I believe "freshman" is an old, old wooden ship that was used during the Civil War era. Even though Joe's aversion to first-timers is often overstated, it's looking more and more like Newsome and McGloin are the front-runners.
There was of course this from our recap last week:
"Freshmen? I don't even know they exist," Paterno said ... "You can't count on them. You want to go all the way down to Tuscaloosa with freshmen?"
That, and this JayTweet:
Reviewed Practice video-Sharp pass game hit over 66% of our passes. Newsome & McGloin threw 2 TDs each--other QBs had 1 each..
...suggesting that Newsome and McGloin are probably getting the most snaps, the most attention, and therefore most of (all of?) the consideration for "Tuscaloosa."
The one thing Joe does more often than outsiders realize is use his pressers to motivate his players. He is notoriously negative, and most of the time it seems a way to check the confidence of his team. This makes JoePa pressers very difficult to pull value out of, but at the same time there is some writing on the wall.
Did you know? Penn State has the 5th longest streak in the AP?
Texas and Ohio State continue to be the model of sustainability dating back to around the time they scheduled a home-and-home series with each other.
Because we hear about the same teams so often, the surprising thing here is probably how short these streaks run. Only eight schools were able to finish in 2008's final poll and stay in the top 25 throughout 2009. Only three schools date back over two years.
For all the talk about it always being the same teams, there is a deceivingly high amount of rotation going on in the top 25.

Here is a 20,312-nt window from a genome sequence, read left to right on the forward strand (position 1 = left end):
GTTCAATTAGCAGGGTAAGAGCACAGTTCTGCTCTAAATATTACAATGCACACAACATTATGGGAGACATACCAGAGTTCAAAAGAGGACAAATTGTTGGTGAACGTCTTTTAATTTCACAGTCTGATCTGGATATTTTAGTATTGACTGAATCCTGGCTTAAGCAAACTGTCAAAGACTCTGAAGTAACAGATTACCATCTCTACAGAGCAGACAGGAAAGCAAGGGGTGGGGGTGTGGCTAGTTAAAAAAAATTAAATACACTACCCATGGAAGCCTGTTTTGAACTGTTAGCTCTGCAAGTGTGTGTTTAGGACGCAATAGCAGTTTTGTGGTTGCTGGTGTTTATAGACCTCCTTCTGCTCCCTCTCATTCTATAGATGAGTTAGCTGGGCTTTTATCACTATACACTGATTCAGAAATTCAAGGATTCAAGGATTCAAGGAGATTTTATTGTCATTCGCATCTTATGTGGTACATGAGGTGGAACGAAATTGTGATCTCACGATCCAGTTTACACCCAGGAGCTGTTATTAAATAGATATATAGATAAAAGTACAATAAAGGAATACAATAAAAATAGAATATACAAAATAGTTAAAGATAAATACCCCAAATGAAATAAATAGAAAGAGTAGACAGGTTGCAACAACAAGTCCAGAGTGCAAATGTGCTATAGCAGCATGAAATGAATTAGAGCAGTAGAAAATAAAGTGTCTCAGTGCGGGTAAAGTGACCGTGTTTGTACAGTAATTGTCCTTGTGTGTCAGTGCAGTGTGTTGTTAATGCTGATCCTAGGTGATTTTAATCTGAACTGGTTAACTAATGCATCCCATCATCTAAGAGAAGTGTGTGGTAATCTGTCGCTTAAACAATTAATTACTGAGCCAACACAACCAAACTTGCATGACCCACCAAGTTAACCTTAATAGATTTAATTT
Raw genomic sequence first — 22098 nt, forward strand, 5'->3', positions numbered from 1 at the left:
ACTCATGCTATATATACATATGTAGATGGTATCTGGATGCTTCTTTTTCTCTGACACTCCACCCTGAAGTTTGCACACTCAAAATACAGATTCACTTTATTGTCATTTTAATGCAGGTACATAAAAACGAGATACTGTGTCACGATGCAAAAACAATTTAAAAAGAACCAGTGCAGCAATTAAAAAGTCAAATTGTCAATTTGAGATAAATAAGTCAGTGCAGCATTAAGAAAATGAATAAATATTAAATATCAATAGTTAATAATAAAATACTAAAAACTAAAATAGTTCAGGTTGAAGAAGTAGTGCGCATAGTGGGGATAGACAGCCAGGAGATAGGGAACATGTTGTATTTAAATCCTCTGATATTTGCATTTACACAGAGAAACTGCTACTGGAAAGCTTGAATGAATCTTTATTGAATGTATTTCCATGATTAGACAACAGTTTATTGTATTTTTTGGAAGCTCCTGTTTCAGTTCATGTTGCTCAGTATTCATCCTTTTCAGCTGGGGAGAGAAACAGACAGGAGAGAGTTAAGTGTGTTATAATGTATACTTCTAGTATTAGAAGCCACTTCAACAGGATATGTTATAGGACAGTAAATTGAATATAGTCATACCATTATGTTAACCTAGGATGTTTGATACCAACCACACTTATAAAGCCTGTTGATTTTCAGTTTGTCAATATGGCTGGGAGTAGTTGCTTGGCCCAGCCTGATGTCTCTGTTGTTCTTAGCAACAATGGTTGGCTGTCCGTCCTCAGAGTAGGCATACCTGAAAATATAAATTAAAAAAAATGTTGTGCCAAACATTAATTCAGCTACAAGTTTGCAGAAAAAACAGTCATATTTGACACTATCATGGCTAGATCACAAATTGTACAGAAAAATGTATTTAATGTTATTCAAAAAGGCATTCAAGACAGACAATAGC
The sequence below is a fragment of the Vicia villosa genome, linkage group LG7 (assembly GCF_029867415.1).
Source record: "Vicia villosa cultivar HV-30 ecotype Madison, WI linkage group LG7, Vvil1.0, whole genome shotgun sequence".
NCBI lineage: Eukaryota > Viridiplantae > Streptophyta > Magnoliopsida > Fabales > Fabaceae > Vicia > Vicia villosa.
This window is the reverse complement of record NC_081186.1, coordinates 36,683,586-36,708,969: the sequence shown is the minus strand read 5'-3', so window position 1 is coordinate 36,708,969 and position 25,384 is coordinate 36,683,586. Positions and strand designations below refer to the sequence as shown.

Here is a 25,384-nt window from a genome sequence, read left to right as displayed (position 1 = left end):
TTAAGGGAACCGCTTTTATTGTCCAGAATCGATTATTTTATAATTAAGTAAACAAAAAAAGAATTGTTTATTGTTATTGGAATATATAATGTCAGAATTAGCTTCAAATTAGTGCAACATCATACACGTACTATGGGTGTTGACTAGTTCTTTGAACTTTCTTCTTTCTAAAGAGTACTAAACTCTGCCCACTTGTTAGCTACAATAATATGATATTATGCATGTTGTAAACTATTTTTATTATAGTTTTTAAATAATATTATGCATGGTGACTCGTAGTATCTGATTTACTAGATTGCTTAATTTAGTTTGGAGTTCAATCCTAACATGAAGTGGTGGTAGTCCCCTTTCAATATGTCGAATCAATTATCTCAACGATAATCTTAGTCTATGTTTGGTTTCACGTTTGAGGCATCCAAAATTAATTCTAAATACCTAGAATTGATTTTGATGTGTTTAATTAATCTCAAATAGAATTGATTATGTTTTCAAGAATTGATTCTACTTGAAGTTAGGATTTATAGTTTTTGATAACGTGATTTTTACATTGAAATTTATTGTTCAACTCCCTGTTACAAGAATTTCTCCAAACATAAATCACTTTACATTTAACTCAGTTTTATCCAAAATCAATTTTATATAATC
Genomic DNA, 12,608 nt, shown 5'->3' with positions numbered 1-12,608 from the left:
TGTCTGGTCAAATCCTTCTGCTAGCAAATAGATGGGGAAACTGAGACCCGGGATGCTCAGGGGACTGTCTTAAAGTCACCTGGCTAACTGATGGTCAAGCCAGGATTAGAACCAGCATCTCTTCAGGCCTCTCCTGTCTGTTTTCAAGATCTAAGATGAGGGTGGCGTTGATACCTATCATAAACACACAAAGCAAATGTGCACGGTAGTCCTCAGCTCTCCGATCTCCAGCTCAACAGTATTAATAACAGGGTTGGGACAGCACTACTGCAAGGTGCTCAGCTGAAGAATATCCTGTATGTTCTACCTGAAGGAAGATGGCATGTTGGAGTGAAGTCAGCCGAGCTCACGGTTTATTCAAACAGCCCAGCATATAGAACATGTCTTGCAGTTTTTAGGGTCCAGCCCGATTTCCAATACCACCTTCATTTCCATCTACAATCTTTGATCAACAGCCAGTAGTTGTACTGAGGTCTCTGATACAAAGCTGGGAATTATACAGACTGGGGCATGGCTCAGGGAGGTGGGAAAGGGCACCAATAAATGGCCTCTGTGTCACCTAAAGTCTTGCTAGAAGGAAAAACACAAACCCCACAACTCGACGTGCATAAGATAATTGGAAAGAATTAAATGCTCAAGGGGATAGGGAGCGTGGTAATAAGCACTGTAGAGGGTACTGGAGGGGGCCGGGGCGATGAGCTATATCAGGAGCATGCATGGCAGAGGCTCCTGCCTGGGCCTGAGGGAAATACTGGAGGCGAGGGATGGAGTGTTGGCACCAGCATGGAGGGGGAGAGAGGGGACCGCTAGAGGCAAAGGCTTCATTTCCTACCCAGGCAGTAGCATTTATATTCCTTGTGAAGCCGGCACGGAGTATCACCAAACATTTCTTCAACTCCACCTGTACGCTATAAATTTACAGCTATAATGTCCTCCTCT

Spend money to get that money back. The USA Today is on a budget tear, collecting large amounts of data without any context and drawing (often hilariously wrong) conclusions about it. I found this hidden graph interesting is a story about, amongst other things, highly successful guys like Tom Izzo taking home what the market will bear:
According to several studies, including one co-written by the now-White House budget director Peter Orszag- in his previous life as a Brookings Institution fellow - for every $1 a school pays to build its athletic program, it gets $1 back in new revenue. In other words, with rare exceptions, spending more on a football or men's basketball program does not yield increases in alumni giving, net operating revenue, winning or academic quality.
It's the USA Today, so there's no depth or context to anything they say, but if there was we might consider Curley a Orszag reader.
I've found what is probably the report (in PDF) here, which is vague, uses data from 1993 to 2003, and spends an uncommonly large amount of time claiming that data might not be all that good in the first place.
There basic belief, though, is pretty simple:
[W]e continue to find that many widely held perspectives about spending on big-time sports by colleges - by both proponents and opponents of such spending - are not supported by the statistical evidence.
They spend most of what precedes that suggesting there really isn't any proof the "spend money to make money" idea holds any water.
In scores of other games. An interesting look at the battle between old and new media happening in State College, Pa., fought on both sides by kids who can't buy beer; and this seems like garbage to me.